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Posts Tagged ‘safe driving’

Parents Finding New Ways to Monitor Teen Drivers

Cameras, Bluetooth combine to keep teens in check.

by on Dec.23, 2013

Teens are easily distracted while driving, but parents have many devices at their disposal to help.

These days its not just Santa wanting to know if kids have been naughty or nice, parents of teenage drivers really want to know as well.

Statistics show that teenage drivers are, well, the worst drivers on the roads. The traffic accident rates for 16- to 19-year old drivers are higher than those for any other age group, according to the National Highway Traffic Safety Administration (NHTSA).

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Young people ages 15 to 24 represent only 14% of the U.S. population, but they account for 30% or $19 billion of the total costs of motor vehicle injuries among males and 28% ($7 billion) of the total costs of motor vehicle injuries among females, according to the Centers for Disease Control and Prevention. (more…)

Louisiana is Home to the Worst Drivers in the US

South Carolina and Mississippi round out top three on dubious list.

by on Dec.18, 2013

The State of Louisiana is home to the nation's worst drivers, according to a recent study. It is the second year in a row they've captured the dubious honor.

Anyone who has driven outside of their home state believes they’ve been to the place with the worst drivers in the country. However, statistically speaking, unless you picked Louisiana, you would be wrong.

For the second consecutive year, residents in the Sportsman’s Paradise finished atop the list of states with the worst drivers, according to a study by

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The study examines five categories of bad driving: fatalities rate per 100 million vehicle miles traveled; failure to obey traffic signals and seat belts; drunk driving; tickets; and careless driving. (more…)

Teens Don’t Think They’re Personally at Risk of Distracted Driving

New survey finds girls far more likely to text, engage in other distractions while driving.

by on Apr.25, 2012

Texting by a young driver was blamed for this August 2010 crash that killed two.

It’s always the other guy.  The other driver who we expect to run the light or engage in some other risky behavior while behind the wheel.  And that’s especially true, apparently, when it comes to the nation’s youngest motorists.  While they’re aware of the dangers of distracted driving, a new survey says teens continue to engage in risky behaviors because they’re convinced they’re personally not at risk.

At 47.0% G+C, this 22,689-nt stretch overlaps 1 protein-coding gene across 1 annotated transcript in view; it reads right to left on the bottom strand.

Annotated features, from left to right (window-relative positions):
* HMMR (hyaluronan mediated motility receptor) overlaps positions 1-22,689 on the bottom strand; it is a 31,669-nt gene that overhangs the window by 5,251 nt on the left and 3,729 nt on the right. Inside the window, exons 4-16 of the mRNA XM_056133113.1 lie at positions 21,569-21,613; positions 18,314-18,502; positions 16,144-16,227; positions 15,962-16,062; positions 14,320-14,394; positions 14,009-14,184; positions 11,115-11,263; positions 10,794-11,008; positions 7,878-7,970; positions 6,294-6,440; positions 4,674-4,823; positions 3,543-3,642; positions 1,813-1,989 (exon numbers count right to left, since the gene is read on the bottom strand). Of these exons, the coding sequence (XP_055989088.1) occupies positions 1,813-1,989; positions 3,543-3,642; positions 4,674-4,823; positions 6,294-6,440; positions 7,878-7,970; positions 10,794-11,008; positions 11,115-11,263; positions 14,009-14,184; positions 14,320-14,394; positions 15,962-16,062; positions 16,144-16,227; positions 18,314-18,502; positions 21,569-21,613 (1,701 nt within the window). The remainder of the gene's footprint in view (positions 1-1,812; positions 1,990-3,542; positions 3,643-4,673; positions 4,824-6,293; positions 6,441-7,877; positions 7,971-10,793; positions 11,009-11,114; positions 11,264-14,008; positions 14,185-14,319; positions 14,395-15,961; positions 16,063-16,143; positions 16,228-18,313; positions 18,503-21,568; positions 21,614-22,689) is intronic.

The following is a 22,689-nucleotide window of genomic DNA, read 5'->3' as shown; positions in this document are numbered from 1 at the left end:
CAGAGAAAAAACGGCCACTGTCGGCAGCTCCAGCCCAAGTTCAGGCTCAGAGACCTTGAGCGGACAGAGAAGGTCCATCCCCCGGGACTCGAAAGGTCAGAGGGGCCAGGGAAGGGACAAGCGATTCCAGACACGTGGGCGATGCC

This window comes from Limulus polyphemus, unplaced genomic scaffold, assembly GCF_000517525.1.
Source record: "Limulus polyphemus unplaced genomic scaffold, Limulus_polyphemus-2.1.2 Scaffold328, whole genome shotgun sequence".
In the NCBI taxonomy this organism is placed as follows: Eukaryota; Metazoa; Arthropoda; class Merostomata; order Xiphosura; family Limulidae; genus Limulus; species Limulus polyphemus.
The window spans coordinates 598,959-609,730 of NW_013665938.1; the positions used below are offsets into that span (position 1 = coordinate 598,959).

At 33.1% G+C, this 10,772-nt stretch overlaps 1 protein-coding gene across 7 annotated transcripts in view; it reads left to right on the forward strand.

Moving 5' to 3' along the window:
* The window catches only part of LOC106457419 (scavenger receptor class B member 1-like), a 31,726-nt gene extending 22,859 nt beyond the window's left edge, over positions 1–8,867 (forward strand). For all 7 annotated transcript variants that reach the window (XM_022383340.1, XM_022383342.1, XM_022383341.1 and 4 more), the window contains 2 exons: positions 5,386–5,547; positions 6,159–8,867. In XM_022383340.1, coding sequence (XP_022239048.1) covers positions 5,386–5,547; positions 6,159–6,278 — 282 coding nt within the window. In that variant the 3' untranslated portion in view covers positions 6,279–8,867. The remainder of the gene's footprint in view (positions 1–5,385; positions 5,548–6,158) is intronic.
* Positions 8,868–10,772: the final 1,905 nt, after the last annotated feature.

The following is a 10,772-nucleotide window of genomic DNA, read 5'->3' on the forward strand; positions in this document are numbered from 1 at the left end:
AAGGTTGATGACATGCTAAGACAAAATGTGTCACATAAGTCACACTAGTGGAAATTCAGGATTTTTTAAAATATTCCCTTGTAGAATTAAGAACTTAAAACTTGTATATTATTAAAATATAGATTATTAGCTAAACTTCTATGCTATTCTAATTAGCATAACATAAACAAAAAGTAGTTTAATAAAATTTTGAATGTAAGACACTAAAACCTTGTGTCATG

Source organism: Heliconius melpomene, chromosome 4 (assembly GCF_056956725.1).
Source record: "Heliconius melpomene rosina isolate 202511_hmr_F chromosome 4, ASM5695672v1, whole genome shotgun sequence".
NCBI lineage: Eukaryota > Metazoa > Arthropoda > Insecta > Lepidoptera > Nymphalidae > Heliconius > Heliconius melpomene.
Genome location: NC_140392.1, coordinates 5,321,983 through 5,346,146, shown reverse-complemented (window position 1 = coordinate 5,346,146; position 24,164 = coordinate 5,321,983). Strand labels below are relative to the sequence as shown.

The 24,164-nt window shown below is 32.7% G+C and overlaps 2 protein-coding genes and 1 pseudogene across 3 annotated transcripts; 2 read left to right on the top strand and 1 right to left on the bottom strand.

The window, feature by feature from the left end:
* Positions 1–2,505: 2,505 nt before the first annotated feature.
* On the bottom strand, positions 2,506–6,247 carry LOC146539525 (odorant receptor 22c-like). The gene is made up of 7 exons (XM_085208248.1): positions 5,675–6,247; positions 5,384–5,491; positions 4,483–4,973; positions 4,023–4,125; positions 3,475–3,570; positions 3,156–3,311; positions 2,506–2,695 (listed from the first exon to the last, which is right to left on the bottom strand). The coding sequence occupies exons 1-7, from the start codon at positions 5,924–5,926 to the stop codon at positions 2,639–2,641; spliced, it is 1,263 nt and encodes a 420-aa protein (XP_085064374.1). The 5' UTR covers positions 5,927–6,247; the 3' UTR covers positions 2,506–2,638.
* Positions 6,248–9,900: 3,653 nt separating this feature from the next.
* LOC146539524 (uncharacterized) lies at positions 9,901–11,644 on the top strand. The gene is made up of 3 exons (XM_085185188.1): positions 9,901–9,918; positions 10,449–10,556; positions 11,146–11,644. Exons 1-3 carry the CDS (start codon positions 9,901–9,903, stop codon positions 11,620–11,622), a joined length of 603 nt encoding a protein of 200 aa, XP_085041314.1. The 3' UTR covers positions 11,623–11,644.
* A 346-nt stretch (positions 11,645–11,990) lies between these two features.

The study, sponsored by Bridgestone tires finds that teens are in complete denial when it comes to highway safety.  More than half of the 2,000 drivers, aged 15 to 21 said they were aware that distracted driving poses risk, yet a large number continue to engage in risky behaviors, such as texting while driving or using handheld phones.

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Notably girls are more likely than young male drivers to engage in behaviors that can cause distractions while behind the wheel.  But teens and young adults are quick to point fingers and accuse their parents of taking even more risks.


Tips for Teens Coping with Dangerous Winter Roads

Slick, snowy roads can fool even the more experienced driver.

by on Dec.29, 2009

Slow down! Antilock brakes and all-wheel drive won't help you stop faster.

Now that winter is firmly entrenched in our northern latitudes, drivers are trying to cope with the ice, snow, and other hazards that turn roads treacherous and contribute to the more than 1.5 million annual weather-related car crashes, according to the National Research Council.

Teen drivers, many of whom facing wintry conditions behind the wheel for the first time, need guidance to safely navigate the roadways through the upcoming months. To help, Liberty Mutual Insurance has a host of winter safety resources for teens click here.  And if TDB’s experience is representative, more than teens need to think about navigating a two-ton car through the slop.

“Driving in wintry conditions is no easy task, even for seasoned drivers, and it is especially difficult for younger drivers with limited experience to adapt to slippery roads and poor visibility,” said Dave Melton, a driving safety expert with the Liberty Mutual Research Institute for Safety.

“Teen drivers need to take extra steps to protect themselves this winter, and parents need to promote and enforce safe driving habits to keep their teens safe.”

Driving Tips!

Before getting behind the wheel, a driving safety video at the site will help teens and parents get winter road-ready and ensure their cars are safe and in good working order.

Website visitors also will find car maintenance tips and a checklist for a winter driving safety kit. These tips include:

  • Before you get on the road in bad weather, check your local news stations and their websites for detailed, up-to-the-minute weather and traffic information.
  • If your trip is absolutely necessary, give yourself extra time.
  • During inclement weather put extra distance – at least five or six seconds -between yourself and the vehicle in front.
  • Antilock brakes, all-wheel and four-wheel drive won’t help you stop faster.
  • Turn on your headlights so other drivers can see you. In snow, fog and rain, don’t use high beams – they increase glare for both you and other drivers.
  • Signal your intentions early; don’t surprise other drivers.
  • Do not use cruise control when roads are hazardous.
  • And, slow down!
  • Did we mention slow down!